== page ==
NCDP Perspectives

Commentary: This Year’s Hurricane Season Was the Costliest Ever. Now What?

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This post was originally published on November 30, 2017 in Fortune. Hurricanes Harvey, Irma, and Maria have created the costliest hurricane season to date, but this is also part of a trend of increasing frequency of billion-dollar weather disasters. And it’s creating a stark reality for American companies today. As large-scale disasters become more common, businesses must do more to invest in disaster preparedness beyond their own infrastructure and business continuity plans. The new normal requires business leaders to invest in the resilience of the communities in which they operate. This is not just a moral necessity. Spending on community resilience is also a sound business decision. Take the pharmaceutical industry for instance. About 50 pharmaceutical plantsoperated by some of the largest drug companies in the world are located in Puerto Rico. All must now manage a major broken link in their supply chains—the loss of major manufacturing capacity due to the painfully slow recovery process on the island in the aftermath of Hurricane Maria. At the same time, news reports have indicated that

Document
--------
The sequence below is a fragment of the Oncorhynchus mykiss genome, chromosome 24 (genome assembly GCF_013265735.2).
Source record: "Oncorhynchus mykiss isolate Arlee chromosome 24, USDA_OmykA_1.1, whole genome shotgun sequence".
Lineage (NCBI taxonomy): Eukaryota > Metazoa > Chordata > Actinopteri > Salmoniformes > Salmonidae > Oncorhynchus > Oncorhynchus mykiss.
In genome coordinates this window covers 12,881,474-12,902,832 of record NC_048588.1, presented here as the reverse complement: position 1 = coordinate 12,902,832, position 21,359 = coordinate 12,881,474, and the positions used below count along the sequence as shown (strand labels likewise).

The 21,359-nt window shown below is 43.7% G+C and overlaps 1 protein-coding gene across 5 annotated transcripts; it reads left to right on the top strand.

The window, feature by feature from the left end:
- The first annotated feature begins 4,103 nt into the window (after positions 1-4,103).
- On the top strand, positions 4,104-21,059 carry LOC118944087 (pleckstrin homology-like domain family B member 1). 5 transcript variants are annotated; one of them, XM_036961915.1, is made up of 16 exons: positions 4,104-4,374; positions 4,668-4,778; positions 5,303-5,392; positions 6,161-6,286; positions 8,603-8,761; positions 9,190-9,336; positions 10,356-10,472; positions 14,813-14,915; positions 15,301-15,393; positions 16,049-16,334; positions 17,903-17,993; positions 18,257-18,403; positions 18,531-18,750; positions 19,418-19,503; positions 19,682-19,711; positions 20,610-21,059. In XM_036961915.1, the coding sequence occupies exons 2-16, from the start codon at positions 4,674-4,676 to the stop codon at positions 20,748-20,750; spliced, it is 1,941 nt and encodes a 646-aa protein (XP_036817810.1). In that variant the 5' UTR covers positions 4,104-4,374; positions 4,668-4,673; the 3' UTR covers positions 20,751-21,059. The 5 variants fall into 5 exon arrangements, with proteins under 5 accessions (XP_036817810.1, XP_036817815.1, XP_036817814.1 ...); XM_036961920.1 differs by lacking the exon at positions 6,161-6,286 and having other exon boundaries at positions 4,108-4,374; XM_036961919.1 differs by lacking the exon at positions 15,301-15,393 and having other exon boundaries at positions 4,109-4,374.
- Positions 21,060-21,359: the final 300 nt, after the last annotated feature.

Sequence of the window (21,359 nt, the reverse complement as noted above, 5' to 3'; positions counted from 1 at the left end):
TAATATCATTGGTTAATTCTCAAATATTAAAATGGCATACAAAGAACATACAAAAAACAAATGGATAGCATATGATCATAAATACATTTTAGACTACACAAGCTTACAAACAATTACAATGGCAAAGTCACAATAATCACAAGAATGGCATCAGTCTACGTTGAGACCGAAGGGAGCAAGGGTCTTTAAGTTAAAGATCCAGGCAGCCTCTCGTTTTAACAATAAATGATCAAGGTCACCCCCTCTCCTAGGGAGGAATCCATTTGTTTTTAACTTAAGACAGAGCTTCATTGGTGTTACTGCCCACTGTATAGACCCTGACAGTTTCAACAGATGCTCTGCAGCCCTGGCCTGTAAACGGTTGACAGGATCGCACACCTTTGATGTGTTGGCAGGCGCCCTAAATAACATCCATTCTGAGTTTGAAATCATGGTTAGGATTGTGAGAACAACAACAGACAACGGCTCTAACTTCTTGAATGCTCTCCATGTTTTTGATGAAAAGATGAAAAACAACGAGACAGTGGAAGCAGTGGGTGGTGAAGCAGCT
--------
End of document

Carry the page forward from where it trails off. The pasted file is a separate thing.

March 27, 2018

The Biggest Test Trump Faces With Hurricane Harvey

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This post was originally published on August 28, 2017 in Fortune. All presidents face disasters at some point in their tenure, and how they lead the nation through the response and recovery has a direct impact on the lives of those affected by the event. Hurricane Harvey is the first major natural disaster to test the Trump administration. And as Trump travels to Texas on Tuesday, the people of Texas, Louisiana, and the rest of the nation will be watching. The first requirement

March 27, 2018

Remarks by Jeff Schlegelmilch to the Blue Ribbon Study Panel on Biodefense Meeting to Discuss Budget Reform

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The following are the prepared remarks of Jeff Schlegelmilch, Deputy Director of the National Center for disaster Preparedness at Columbia University’s Earth Institute, for the May 1 Public Meeting of the Blue Ribbon Study Panel on Biodefense to Discuss Budget Reform. I would like to thank the panel for the invitation to speak today, as well as for your continued work towards improving our nation’s biodefense capabilities. At the National Center for Disaster Preparedness at Columbia University’s Earth Institute, we have been at the forefront of understanding these issues for over a decade by conducting primary research on preparedness, response and recovery, as well as conducting policy analysis and advocacy, and through the development of tools and trainings for the practice community. The nation has come a long way over the past decade and a half, due to the leadership of those of you on this panel, among many others.

May 1, 2017